Archive for December, 2006

Happy New Year

December 29, 2006 1 comment
Dear God,
Give every human the power to overcome their greed, we will have a great Year.
Categories: Uncategorized

Talking about ‘The Big Rewrite’

December 28, 2006 Leave a comment
Chad Fowler is blogging about an interesting topic.
Read here: The Big Rewrite
Categories: Great Links

Summary of C# 3.0 Features

December 27, 2006 Leave a comment
David Hayden posts a summary of the C# 3.0 features.
Categories: Great Links

Your capabilities

December 26, 2006 1 comment
Everything you’ve ever accomplished has been done using just a small fraction of your capabilities. What if you could make use of just a little bit more?
All that you’ve experienced has come from just a tiny corner in the universe of your possibilities. Imagine growing your awareness, your thinking and your actions beyond that corner.
If something seems impossible, that’s because you’re looking at it from a limited perspective. Consider that there is so very much more to life than what you have thus far encountered.
What you have and what you know are extremely valuable. Yet there also is infinitely more value to be found by exploring the possibilities that exist beyond where you already are.
No matter how many sunrises you’ve experienced so far, the next one brings with it a whole new world. No matter how far you’ve already come, this moment now is a new beginning.
Life is constantly reinventing itself while at the same time holding true to timeless values. Allow the very best possibilities to take you ever higher.
— Ralph Marston
Categories: Inspirational Stuff

The No A**hole Rule

December 21, 2006 Leave a comment
I came across Robert Sutton’s book The No asshole Rule: Building a Civilized Workplace and Surviving One That Isn’t via Esther Derby’s blog entry Jerks at work. This is one issue which has been bothering me off late a lot, "How to survive a workplace that is not civilized?". In my quest i ran into some artilcles on the web, which I thought I will share this with people (I am sure a lot of them are out there who need this silver bullet) who might be searching for the same kind of help.
Let me start with Robert Sutton’s own entry "Marge’s asshole Management Metric", I really cant wait to try this out in my new workplace. To quote Sutton "If you work in a place that is knee-deep in assholes, and you don’t want to turn into one or feel forced to act like one every day, the best thing you can do for yourself is to get out." I am afraid if that is the pragmatic solution though, As wherever you you find these stereotypes.
Esther Derby has a series of nice entries going,
To quote Esther on the two sterotypes of managers (who are assholes),
"1) They believe this is acceptable management behavior. They seem to be of the "workers are lazy and you must hold their feet to the fire to make them perform" school of management.

2) They have significant difficulties in the arena of self-management. These bosses seem unable to manage their own emotional responses and actions."

Absolutely spot on…I have worked with more type I people.
Another article by Esther on Stickyminds
Esther writes, "When your manager becomes abusive, stand up, state that you will not tolerate verbal abuse, and leave the room. Go to HR and file a formal complaint. Keep in mind that HR’s job is to protect the company’s interests, not yours. In my experience, the higher in the management chain the abuser is, the less likely HR will take action. The company has probably tacitly accepted his behavior for years, but when multiple complaints are on file, HR may decide that it is in the company’s best interest to deal with the abuser. If there are witnesses to the abuse, talk to them about corroborating your account. "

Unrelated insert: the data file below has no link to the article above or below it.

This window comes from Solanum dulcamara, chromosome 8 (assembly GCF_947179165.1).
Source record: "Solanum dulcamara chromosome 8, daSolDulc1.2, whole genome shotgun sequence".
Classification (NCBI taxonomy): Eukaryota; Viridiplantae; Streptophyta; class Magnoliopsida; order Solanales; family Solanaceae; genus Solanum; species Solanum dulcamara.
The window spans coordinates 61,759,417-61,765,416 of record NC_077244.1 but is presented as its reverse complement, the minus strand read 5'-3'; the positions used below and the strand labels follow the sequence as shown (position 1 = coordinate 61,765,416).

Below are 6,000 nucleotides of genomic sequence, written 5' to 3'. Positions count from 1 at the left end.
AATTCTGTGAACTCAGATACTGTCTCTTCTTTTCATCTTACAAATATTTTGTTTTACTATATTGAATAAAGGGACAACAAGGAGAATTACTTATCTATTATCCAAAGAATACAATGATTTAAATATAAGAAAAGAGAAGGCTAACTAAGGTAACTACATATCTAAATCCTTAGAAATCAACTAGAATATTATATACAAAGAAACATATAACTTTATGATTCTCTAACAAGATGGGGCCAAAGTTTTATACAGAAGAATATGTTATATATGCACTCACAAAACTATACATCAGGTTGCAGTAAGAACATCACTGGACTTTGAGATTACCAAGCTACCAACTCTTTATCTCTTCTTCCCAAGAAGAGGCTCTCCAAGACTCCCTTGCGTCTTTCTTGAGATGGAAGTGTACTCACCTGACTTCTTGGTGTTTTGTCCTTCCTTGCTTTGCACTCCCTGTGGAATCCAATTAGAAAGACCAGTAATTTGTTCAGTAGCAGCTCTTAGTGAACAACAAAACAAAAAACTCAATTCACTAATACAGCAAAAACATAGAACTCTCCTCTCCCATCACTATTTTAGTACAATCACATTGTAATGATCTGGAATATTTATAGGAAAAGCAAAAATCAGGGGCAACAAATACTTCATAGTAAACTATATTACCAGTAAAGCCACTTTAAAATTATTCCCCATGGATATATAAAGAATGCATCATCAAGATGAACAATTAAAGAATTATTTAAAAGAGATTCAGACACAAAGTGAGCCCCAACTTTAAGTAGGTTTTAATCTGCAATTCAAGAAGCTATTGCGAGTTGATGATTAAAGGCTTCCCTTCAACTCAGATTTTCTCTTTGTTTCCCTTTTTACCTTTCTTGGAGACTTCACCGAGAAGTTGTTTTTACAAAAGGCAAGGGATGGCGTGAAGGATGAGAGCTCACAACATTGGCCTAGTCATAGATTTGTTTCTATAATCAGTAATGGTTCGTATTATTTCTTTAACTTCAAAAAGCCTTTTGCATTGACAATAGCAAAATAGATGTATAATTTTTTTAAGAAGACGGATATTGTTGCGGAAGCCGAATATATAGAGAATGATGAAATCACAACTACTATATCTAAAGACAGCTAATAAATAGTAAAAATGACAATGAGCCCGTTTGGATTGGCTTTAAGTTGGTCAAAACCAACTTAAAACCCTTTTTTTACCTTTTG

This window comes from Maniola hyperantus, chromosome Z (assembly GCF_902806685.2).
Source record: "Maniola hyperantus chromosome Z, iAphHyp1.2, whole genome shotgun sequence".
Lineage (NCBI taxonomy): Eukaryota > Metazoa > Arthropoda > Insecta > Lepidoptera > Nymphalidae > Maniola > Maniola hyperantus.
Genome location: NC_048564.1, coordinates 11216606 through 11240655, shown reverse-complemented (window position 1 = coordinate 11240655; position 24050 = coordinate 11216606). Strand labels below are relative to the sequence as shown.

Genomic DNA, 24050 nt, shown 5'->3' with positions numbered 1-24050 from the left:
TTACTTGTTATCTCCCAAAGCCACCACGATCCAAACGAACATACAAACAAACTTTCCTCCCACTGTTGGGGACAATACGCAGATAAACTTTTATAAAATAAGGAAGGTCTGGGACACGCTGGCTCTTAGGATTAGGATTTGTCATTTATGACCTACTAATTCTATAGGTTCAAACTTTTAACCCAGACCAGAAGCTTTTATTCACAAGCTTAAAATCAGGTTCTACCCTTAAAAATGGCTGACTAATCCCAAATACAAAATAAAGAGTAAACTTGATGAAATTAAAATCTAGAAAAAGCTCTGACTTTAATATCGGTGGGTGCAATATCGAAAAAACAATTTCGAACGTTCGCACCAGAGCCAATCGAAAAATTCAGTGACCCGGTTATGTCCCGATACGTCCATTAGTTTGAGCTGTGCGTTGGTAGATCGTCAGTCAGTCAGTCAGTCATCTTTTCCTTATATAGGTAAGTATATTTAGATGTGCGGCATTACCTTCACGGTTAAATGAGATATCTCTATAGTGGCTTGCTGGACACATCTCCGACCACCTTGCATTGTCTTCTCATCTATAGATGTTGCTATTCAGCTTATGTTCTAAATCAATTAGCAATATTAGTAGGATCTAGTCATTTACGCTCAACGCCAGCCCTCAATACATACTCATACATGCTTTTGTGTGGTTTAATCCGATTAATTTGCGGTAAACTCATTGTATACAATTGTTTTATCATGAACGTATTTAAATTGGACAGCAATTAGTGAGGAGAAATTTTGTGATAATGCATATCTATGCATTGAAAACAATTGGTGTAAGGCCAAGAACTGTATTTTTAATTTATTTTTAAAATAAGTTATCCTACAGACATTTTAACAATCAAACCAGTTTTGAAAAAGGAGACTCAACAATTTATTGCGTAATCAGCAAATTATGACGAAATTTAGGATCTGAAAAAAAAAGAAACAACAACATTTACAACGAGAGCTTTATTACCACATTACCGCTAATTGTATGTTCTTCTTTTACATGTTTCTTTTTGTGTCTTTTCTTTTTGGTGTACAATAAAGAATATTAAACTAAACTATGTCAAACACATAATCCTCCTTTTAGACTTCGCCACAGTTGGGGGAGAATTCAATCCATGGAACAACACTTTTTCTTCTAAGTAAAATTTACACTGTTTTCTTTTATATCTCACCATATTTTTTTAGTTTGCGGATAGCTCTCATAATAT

Valuable advice really.
Somehow Ayn Rand comes to my mind here "You cannot win in a system where ‘they’ set the rules." If that’s the only option, to get to a point where you can set the rules?
If you cannot get to a point where you can set the rules then I would suggest Robert Sutton’s advice "Develop an indifference". Though its not something which I want to do but I have to.
Another thing which I am trying this time is to make sure my boss is not a jerk. Ya I know my new boss, another victim of intimidation by assholes.
Also one key thing in my opinion is that incompetency leads to CYA behavior (Cover Your Ass, I have borrowed this phrase from my friend Sridhar Rajarao). These incompetent assholes try to boot lick the Incompetant assholes higher up in the ladder and move up the ladder. assholes move up fast in the ladder and pull up more assholes. That’s the reason Coporate is full of Junk these days (IMHO).
Off late I have begun to believe in the equation ‘Coporate == assholes’.
Last but not least take up the survey
BTW My top 5 (in the descending order of higher pain factor) were:
  • Lies
  • Betrays trust or confidences
  • Manages up, not down
  • Micro-manages
  • Steals credit or the spotlight from others

Also read Guy Kawasaki’s review here Book Review: The No Asshole Rule by Robert Sutton. Guy writes, "Walk away and stay away. Don’t be afraid to leave a bad situation. It’s unlikely you’ll change the assholes into good people; it’s much more likely that you’ll descend to their level."

And spaces didn’t allow me write a sshole, And I had to retort to some tricks to get it take the word. Pardon me for the uncivilized language, but we are talking about uncivilized people here.

 Tags: ,

Categories: Great Links

Quotable Quote

December 21, 2006 Leave a comment

Even so, one step from my grave,
I believe that cruelty, spite,
The powers of darkness will in time
Be crushed by the spirit of light.

Author – Boris Pasternak


Categories: Inspirational Stuff

Talking about Red Light Special

December 19, 2006 Leave a comment

I am tired of back linking entries from Thiru. But what the hell, they are so good.


Red Light Special
Two men were in a car when they had to stop at a red signal light.

The man at the wheel did not say anything.

The other man by his side, fretting and fuming, said, "The time we
waste at these red lights – why, a man could write a book!"

The driver still said nothing.

Finally the man beside him said, "Didn’t you hear what I said?"
"How come you did not hear? I was talking".
"Whom were you talking to?"